Tip for Writing More Professional Notes: Take out the Pronouns


Take out the pronouns! It’s a rule of thumb I’m going by these days, and most especially, with the messages I write to professional contacts.

Eliminate these Pronouns in Professional Notes! Image courtesy of shewrites.com

I produce marketing materials, events, and host/perform on contract for various organizations, meaning, my emails are often about negotiating creative decisions and administrating needs/expectations. As a contractor to an organization, what I produce must live up to their vision/identity, and also, as I was hired because they trust and respect my professional opinions and experience, I must add value to their decisions. Thus, to manage the working process, I’ve been playing with this “Rule of No Pronouns” to create a dialogue that’s factual, open-ended, and positively goal-oriented.

Example 1: While my input on the event and what I will perform is asked for, to tell the contractor what “they” need to do is a final decision to which they are entitled. Taking out the pronoun defers that responsibility while providing my input still.

“I don’t feel like you need to include Snow White in the title/description of the Story Time.”

“I don’t feel like the title/description of the Story Time needs to include Snow White.”

Born from the communication tactic of handling potentially emotional- and relation-rocky subjects with using “I” statements: framing conversations in terms of how “I feel…I think…I would like…” instead of using blaming- or judgmental-sounding “you” statements, the thought was that: by completely mitigating any “you,” “me,” “I,” “we” – whatever subject pronoun! – each party would feel free from any relational obligation or responsibility to the other to instead focus on the subject or business at hand.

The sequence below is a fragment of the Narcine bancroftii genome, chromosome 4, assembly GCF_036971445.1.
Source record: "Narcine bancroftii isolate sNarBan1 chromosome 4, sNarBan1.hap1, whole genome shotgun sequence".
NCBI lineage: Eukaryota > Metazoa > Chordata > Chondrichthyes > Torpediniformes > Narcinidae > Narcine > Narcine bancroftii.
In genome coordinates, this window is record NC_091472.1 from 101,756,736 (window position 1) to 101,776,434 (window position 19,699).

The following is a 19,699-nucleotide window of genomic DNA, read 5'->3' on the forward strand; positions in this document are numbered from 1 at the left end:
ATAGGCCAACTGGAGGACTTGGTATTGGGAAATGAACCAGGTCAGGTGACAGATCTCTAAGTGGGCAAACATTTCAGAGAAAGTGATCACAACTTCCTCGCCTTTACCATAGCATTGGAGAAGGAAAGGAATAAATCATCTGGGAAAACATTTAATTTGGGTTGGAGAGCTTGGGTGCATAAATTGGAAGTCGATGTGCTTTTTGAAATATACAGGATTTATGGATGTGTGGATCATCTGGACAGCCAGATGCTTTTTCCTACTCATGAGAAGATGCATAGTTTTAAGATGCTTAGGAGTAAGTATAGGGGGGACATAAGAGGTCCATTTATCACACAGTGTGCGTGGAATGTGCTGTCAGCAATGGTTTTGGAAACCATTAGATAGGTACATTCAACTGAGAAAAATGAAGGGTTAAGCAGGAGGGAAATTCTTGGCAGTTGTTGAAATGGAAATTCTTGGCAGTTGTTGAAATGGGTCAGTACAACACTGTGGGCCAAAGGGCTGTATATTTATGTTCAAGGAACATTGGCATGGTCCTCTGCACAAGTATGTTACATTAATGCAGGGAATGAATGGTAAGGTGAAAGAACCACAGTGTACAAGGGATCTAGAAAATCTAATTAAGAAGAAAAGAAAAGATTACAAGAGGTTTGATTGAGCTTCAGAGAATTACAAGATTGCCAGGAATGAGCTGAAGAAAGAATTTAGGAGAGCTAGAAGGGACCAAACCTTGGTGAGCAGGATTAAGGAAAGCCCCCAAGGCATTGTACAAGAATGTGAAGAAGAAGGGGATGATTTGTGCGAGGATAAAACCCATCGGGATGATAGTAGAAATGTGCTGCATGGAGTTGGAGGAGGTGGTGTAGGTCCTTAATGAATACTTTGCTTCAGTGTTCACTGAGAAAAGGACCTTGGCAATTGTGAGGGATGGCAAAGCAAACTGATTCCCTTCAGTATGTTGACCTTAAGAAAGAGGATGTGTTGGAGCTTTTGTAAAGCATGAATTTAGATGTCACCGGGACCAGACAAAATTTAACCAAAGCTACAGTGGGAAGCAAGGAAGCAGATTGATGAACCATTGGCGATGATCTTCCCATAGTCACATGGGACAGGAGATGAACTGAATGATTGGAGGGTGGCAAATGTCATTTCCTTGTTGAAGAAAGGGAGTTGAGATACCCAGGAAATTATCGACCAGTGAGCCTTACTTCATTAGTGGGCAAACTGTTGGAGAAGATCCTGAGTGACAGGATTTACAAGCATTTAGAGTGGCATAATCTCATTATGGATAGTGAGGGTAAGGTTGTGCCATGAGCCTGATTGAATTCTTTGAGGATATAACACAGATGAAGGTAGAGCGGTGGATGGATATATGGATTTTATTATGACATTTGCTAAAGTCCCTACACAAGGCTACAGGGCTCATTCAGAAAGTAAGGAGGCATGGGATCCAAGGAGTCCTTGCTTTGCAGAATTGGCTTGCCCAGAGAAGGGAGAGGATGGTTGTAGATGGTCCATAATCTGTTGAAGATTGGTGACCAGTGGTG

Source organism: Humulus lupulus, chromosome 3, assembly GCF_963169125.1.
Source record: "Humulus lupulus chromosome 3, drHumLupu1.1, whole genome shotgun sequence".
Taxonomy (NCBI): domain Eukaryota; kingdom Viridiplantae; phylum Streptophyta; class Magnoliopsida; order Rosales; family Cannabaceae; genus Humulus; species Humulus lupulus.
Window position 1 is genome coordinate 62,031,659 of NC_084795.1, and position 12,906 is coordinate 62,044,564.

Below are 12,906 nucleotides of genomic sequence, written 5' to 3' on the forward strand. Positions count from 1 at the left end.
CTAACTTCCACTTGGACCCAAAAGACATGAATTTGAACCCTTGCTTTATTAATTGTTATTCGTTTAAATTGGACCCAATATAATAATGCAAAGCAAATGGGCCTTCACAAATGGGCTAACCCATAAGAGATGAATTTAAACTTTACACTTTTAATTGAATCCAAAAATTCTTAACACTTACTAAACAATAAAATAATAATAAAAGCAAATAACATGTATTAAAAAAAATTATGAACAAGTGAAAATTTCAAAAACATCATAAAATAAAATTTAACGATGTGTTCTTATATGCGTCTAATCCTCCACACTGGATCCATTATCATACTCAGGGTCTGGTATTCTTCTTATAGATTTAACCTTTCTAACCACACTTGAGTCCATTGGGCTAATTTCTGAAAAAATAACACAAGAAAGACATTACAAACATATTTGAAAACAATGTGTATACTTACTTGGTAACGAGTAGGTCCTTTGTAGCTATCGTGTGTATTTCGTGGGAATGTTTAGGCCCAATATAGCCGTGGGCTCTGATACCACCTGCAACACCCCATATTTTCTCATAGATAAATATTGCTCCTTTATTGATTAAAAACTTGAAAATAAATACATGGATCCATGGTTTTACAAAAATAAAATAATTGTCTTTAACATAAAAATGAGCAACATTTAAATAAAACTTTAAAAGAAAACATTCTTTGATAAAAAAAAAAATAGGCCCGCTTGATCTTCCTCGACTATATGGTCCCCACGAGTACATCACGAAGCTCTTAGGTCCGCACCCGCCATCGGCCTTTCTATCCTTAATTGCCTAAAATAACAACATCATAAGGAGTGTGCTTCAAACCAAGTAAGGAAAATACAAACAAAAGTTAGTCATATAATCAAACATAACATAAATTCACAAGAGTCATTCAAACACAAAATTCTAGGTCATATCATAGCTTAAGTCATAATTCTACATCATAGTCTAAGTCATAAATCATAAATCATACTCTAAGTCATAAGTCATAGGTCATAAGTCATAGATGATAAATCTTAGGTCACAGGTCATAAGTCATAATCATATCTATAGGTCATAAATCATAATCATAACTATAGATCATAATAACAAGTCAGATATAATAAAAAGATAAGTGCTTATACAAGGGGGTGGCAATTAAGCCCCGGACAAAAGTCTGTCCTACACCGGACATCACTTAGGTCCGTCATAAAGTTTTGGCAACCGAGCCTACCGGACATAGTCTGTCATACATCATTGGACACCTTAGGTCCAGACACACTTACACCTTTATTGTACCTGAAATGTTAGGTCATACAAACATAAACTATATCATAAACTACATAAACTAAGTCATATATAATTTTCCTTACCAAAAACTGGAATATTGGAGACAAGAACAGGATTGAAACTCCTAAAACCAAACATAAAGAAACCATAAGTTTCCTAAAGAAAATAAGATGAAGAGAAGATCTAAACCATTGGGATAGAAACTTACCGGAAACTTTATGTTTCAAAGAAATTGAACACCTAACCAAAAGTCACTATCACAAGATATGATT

Example 2: Does any additional value come from claiming “I” did this other than asking that “I” am recognized? What if, upon revision, it ends up I’ve done it wrong? Because then I have to accept that responsibility…
Better leave out the pronoun (and my ego) to focus on the work objective.

“The coupon codes I’ve set to launch Monday, 10/1, are:”

“The coupon codes set to launch Monday, 10/1, are:”

Of course, this rule is like most: a guideline. It’s also a practice in conscientious living and relationship management. Says Sakyong Mipham (via Shambala Sun), “Self-reflection is how we can transform society.” If we can be aware of ourselves and motivations in our work and relationships, we can act with integrity upon them with others.


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